Evening worship took me to Fjordgård for a lovely family service. We finished about 6pm and the air was very clear, revealing a lot of detail on the surrounding mountains. I had never noticed before that the ‘starta’ in the rocks runs almost vertical, causing it to ‘peel’ as it slowly erodes. Whilst we still have traces of daylight all night, the sun now sets over Fjordgård shortly after 6pm due to the height of the surrounding mountains, especially Segla.
Back in Finnsnes we took these pictures at about 10pm, after a bike ride, with the light fading fast. Ottar The Viking was well placed to watch the wonderful colours!
Yesterday (Saturday) I traveled to Lødingen to play a concert with my friend Christopher Briggs. I had also hoped it would be a chance to take pictures of new views on the way. However it rained most of the day, with low cloud, so there was almost no opportunity for photography: just 7+ hours of concentrated driving.
The concert consisted of a mix of popular and less well known organ and piano solos, plus one duet (an arrangement of the 2nd movement of Camille Saint-Saëns 3rd symphony (the Organ Symphony). We also used some of the videos, created for our Være i stillheten events in Finnsnes. The evening went well with an audience of 24 (a good number for Lødingen), and a free will offering netting about 1500 kroner for the church music fund.
I’m grateful to Christopher for his invitation and hospitality.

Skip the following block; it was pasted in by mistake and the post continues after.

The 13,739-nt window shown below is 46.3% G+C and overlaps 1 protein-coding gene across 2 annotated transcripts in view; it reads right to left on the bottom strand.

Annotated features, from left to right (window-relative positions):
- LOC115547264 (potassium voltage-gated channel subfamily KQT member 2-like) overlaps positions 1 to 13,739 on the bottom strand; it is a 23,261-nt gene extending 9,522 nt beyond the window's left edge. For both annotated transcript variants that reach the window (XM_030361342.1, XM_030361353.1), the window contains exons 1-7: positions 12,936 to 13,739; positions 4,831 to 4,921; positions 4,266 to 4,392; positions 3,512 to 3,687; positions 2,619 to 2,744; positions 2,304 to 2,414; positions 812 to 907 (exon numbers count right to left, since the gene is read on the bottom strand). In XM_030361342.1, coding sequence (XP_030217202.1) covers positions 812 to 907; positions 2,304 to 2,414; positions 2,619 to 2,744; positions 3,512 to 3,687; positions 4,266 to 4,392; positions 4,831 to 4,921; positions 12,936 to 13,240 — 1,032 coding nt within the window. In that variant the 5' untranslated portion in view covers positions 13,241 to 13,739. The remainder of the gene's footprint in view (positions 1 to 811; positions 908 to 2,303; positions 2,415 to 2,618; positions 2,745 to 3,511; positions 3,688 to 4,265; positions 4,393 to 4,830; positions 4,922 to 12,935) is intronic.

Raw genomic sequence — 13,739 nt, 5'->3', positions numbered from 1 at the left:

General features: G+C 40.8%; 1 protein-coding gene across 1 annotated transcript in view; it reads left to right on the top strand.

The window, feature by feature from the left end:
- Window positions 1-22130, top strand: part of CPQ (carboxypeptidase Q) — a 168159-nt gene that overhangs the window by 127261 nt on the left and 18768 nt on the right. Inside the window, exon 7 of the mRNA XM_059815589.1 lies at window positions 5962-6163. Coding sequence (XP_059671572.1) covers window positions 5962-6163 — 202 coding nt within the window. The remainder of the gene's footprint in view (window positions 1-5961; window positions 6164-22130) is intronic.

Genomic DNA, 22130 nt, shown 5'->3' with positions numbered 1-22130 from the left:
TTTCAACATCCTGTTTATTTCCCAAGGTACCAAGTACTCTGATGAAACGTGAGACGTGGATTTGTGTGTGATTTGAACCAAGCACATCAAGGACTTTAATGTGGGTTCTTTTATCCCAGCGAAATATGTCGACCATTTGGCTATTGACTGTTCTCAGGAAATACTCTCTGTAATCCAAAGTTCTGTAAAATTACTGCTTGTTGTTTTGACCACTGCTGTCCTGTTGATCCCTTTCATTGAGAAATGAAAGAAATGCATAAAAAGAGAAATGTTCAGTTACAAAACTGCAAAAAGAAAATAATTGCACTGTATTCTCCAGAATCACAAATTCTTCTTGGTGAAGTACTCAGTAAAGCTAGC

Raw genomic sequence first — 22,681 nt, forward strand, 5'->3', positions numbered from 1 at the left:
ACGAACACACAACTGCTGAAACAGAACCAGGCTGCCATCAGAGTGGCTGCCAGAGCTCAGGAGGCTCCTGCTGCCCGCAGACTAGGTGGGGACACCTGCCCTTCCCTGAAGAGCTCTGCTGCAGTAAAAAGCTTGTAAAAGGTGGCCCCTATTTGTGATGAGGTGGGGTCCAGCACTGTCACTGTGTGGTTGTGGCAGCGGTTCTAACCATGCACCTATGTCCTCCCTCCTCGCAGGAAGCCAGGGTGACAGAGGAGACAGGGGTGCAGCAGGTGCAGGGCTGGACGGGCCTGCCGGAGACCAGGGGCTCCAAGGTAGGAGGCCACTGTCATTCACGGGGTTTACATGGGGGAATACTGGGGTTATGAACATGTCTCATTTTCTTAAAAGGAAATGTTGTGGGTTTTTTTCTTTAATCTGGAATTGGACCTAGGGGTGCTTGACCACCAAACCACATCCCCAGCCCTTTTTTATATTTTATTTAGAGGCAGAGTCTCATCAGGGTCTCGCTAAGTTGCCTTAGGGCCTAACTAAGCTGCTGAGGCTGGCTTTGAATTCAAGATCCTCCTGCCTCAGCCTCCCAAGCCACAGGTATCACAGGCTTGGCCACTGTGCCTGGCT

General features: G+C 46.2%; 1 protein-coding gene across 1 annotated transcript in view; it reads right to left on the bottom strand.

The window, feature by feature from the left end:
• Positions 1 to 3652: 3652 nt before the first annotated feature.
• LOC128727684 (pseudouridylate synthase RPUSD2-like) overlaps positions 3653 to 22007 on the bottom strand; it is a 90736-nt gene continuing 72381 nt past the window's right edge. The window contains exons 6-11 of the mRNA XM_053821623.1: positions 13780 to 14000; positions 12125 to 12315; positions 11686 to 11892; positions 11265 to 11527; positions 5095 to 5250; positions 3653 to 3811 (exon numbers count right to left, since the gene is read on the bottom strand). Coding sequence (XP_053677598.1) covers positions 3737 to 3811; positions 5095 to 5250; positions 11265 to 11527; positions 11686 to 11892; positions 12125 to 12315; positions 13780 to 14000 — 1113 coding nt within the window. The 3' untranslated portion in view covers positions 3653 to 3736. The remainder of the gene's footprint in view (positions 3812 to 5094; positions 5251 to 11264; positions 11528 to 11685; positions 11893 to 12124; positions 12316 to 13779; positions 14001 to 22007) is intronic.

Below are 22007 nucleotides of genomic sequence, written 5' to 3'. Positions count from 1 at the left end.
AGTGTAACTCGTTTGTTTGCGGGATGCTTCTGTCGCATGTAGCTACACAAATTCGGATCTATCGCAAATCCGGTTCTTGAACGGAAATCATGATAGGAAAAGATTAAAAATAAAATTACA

Here are some pictures (most from Christopher – thanks!). The bridge links the mainland to the Lofotens on which Lødingen is located. The old geezer with the ear piece is me (no I’m not listening to the cricket, nor am I hard of hearing: it’s to help me keep in sync with the video, although it was quite disconcerting hearing the rather differently tuned Finnsnes organ in one ear and the Lødingen instrument in the other!). There is more information about the organ here.
The last week or so we have just begun to see the beginnings of autumn as the leaves on a few individual trees begin to turn, and more generally the whole landscape looks just a bit less green. However, school starts next week and several locals have told us that it’s always good weather then.
These pictures are from Rossfjord yesterday, where the bottom of the river has developed really big blankets of weed / algae:
Tomorrow (Saturday) I’m traveling to Lødingen to play in a joint concert with my friend Christopher Briggs. The 3.5 hour drive is said to be very photogenic so I’m trying to leave in good time to take pictures on the way. If you happen to be in Lødingen, do drop in – the concert is free (with a retiring collection).
Yesterday Susanna and I drove to Tromsø to collect Sarah from the airport. There are direct flights from London to Tromsø at the moment which is nearly convenient: they currently get in at 9pm, after the last ferry back to Finnsnes which means either a night in a hotel or 5 hours for someone to drive there and back.
Airport parking is expensive, so we decided to wait in the shopping centre car park which is next to the airport and free, thinking we would spot Sarah’s plane landing and drive round to pick here up. After a few minutes wait we were rather shocked to see not a commercial airliner landing, but a stream of parachutists. We had just begun to wonder if perhaps Norwegian (the airline) was economising by not landing the plane, just pushing out the passengers, when we got a call from Sarah to say her plane was already in. Even so . . .